‘Tom yam’ sellers forming an association

  • Letters
  • Monday, 13 Jan 2003

BERITA MINGGU reported that the welfare of tom yam sellers nationwide would now be protected with the setting up of the Malaysian Tom Yam Operators Association (Pertom). 

Quoting its pro tem president Mustapha Muhamad, the paper said the association was aiming to get more than 10,000 members among the estimated 30,000 traders involved in selling the popular cuisine at restaurants and stalls. 

“The grouping will enable us to help those in need, as well as to compete in the market and to standardise the menu and prices,” he said at the association's inaugural assembly, which was opened by Entrepreneur Development Minister Datuk Seri Mohamed Nazri Abdul Aziz.  

Mustapha said tom yam operators have long existed in the country and it was high time that they unite in an association. 

“This is not a political party but it is to protect the welfare and interests of the operators, including their family members,” he added. 

On another matter, the paper reported that the Culture, Arts and Tourism Ministry would help local artistes to get gigs in hotels and entertainment outlets. 

The ministry's secretary-general Datuk Mohd Azmi Razak said a database containing the list of local artistes and the latest information about them would be created to enable the ministry to find gigs for them.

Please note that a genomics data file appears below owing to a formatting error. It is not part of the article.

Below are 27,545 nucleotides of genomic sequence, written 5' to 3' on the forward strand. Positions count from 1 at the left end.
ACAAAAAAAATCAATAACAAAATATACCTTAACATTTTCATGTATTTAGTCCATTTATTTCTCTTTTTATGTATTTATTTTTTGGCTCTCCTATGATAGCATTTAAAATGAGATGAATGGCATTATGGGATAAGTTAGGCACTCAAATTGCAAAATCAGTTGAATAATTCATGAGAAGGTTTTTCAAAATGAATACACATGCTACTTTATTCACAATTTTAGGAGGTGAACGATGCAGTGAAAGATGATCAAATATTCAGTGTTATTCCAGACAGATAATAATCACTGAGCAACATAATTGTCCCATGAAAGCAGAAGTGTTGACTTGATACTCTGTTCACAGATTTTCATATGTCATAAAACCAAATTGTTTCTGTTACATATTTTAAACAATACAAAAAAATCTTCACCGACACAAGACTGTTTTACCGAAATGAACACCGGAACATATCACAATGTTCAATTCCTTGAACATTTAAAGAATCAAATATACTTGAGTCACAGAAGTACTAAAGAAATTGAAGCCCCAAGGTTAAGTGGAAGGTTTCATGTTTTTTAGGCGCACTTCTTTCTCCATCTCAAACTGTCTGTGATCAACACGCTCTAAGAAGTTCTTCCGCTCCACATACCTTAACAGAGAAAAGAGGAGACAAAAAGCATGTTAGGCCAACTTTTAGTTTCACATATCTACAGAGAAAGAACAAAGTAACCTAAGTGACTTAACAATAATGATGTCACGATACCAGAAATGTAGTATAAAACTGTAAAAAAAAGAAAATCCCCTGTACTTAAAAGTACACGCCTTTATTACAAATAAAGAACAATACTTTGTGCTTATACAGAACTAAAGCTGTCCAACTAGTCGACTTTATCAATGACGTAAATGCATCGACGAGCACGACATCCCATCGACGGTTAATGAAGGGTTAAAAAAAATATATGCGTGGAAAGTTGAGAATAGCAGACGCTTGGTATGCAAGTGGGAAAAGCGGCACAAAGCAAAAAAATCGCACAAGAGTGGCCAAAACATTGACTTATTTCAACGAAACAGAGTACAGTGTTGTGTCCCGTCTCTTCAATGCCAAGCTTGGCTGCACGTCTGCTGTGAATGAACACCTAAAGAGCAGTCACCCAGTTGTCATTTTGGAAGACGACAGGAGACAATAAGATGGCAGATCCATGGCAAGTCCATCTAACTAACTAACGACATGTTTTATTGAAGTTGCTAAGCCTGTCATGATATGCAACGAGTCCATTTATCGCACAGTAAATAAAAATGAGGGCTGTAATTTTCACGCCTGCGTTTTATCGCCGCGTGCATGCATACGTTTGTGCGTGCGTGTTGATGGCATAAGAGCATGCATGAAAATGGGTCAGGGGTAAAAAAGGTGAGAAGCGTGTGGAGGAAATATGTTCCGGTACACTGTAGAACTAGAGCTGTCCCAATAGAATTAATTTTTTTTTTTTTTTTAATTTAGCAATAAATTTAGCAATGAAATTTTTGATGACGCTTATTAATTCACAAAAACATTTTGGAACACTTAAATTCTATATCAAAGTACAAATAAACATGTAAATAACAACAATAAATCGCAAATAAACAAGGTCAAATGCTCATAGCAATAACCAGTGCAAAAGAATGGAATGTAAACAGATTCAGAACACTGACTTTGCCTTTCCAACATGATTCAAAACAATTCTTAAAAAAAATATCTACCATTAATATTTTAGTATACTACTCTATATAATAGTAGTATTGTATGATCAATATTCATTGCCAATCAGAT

“The information would be distributed to hotel operators who need performers at their premises,” he said after a meeting with the Malaysian Artistes Association at the ministry. 

Utusan Malaysia highlighted the reactions to the plight of a young mother who claimed to be a victim in a child custody case because of inconsistent syariah laws in two states. 

It said Siti Fauziah Abd Rahman, who was granted the custody of her daughter by the Kuala Terengganu Syariah Court was appalled when the Alor Star Syariah Court ruled in favour of her husband. 

It said Siti Fauziah's efforts to get her daughter from her former in-laws' house in Kulim was to no avail. 

Quoting Minister in the Prime Minister's Department Datuk Abdul Hamid Zainal Abidin, the paper said the syariah laws would differ from state to state as they could make minor amendments to suit them before implementing the laws. 

“It is not that the laws are not standardised but perhaps they are not fully enforced,” he said. 

Abdul Hamid, however, admitted that the syariah court system was not at its best and would need constant advice and suggestions to upgrade it. 

It also carried comments from Deputy Prime Minister Datuk Seri Abdullah Ahmad Badawi who said that the standardisation of syariah laws needed to be scrutinised. 

“Our country is not that big. It is best that we work towards using the laws,” he said. 

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